With the completion of the summer demolition of the former Mesa Court dining hall, workers at Mesa have begun their work to create a new housing and dining complex that is set to forever change the face and style of campus housing at UCI.
Building of this new complex will take place throughout the year as the firms assigned to the project work to build up the next expansion to house future Mesa Court residents. When it is completed, the complex will significantly expand the maximum capacity for the housing community from 1,947 to 2,697 first-year students.
“It will be the first mid-rise housing that we have, Mesa Court was the first housing complex built at UCI, so for us to be able to be the keeper of that tradition to be the first, you know mid-rise building I think is exciting for folks to be a part of it,” said Mesa Court Housing director, Luo Gill.
The former site of the Mesa Court commons will be the site of continuous construction for the next two years until the planned complex is complete. The new complex will have three six-story structures that will contain a new dining commons, a recreational gym and study areas for Mesa Court residents. It will also house anywhere from 500 to 750 students when it is completed before fall 2016. In the meantime, Mesa Court residents will eat at the new dining commons that has been set up in Lot Five to serve as a temporary replacement for the old dining commons.
The former dining commons were in operation four years after the university first opened in 1965 and were expanded over the years to suit the needs of students as the population of Mesa Court grew. However as the building was continually upgraded, it became apparent that there were some aspects of the old building that made it obsolete in today’s food service market.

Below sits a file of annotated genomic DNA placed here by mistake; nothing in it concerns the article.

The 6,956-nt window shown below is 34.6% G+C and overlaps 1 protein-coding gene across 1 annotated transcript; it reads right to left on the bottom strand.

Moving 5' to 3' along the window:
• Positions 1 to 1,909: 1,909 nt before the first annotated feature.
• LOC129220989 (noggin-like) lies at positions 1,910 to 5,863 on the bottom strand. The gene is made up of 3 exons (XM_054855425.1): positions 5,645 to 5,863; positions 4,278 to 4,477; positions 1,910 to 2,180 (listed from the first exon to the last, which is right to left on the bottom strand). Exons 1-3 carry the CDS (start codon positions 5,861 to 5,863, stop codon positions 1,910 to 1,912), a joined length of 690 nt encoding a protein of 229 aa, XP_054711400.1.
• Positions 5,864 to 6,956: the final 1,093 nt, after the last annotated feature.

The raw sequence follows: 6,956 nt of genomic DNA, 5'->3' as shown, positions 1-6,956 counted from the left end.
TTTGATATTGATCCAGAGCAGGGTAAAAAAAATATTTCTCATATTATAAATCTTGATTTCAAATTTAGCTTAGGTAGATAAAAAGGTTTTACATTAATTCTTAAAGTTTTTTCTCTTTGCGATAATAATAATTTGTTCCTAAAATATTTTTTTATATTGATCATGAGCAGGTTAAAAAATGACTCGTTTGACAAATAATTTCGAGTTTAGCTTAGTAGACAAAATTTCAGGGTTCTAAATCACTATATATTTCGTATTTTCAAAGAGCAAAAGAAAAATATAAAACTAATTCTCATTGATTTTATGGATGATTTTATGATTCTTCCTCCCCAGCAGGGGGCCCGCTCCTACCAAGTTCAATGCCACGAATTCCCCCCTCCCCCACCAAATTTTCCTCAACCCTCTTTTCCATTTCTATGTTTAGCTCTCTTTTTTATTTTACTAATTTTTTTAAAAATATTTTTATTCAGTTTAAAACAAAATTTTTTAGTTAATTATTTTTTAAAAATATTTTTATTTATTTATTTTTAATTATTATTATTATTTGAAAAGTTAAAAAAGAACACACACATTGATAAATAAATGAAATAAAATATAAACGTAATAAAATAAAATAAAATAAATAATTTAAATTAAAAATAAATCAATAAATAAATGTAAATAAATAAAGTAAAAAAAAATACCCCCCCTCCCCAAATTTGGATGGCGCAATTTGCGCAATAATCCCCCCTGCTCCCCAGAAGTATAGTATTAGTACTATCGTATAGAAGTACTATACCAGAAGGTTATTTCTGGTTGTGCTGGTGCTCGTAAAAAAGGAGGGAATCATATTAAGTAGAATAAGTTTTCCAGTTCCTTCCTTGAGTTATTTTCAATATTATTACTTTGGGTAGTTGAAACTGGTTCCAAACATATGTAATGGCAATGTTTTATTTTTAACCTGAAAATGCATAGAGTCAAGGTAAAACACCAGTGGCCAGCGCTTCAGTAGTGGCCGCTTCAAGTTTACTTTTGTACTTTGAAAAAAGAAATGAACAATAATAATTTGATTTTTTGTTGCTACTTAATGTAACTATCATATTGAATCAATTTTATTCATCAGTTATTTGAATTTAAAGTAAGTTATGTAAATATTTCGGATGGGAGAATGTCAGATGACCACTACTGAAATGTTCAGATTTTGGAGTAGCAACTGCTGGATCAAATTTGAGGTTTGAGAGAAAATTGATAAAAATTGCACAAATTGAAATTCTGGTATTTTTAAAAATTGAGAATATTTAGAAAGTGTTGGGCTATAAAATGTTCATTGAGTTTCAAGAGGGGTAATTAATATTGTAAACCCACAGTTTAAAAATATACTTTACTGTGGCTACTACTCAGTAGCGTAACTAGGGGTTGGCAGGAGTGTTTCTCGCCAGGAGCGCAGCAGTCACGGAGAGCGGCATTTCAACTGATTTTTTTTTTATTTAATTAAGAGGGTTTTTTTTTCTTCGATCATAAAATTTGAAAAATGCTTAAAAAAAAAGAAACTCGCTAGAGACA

“Originally food was served more in a mess hall style where you just walk up in a line and there is a bin of food already cooked and just being kept warm. Today’s food delivery really is more on the spot, really a lot of the preparation and the cooking is happening in front of all the patrons,” said Melissa Falkenstien, director of Capital Projects and Asset Management for UC Irvine and one of the managers of the project.
According to Falkenstien, the original purpose of the project was limited to building a new dining hall for Mesa Court; however, other administrators believed that the project should be expanded to help solve UC Irvine’s rising housing shortage.
“Originally the project was to replace the dining commons, it’s a 1969 era project so it has really exceeded its useful life, as well as the fact that it was not meeting the needs of our existing student population. So we did a lot, Mesa Court did a lot to modify and tweak it, but it came to a point where we need to increase the size but just do a full update and refresh and then also as that thinking started our campus enrollment started increasing and we weren’t able to house freshmen in a residence hall environment.”
According to Falkenstien, Dr. Thomas Parham, the vice chancellor for Student Affairs was instrumental in getting the project organized and off the ground. The building project moved ahead and was approved by the UC Regents who approved a total budget of over $133 million for the project.
This project is the latest to expand UC Irvine on-campus housing for freshmen. According to the Connie Malone, director of Housing Administrative Services, 351 freshmen reportedly live in off-campus university apartments and 1,211 who live in non-university affiliated apartments or commute.
The three buildings will each have five floors with 50 rooms. Each of the rooms are 245 square foot and are “triple sized”. There will also be 25 bathrooms or one bathroom for every two rooms according to Gill. Each bathroom will be connected to two bedrooms and allows residents to go straight from their room to their bathroom without going into the hallway. Gill believes this arrangement creates a “semi-private” bathroom for the residents of both rooms.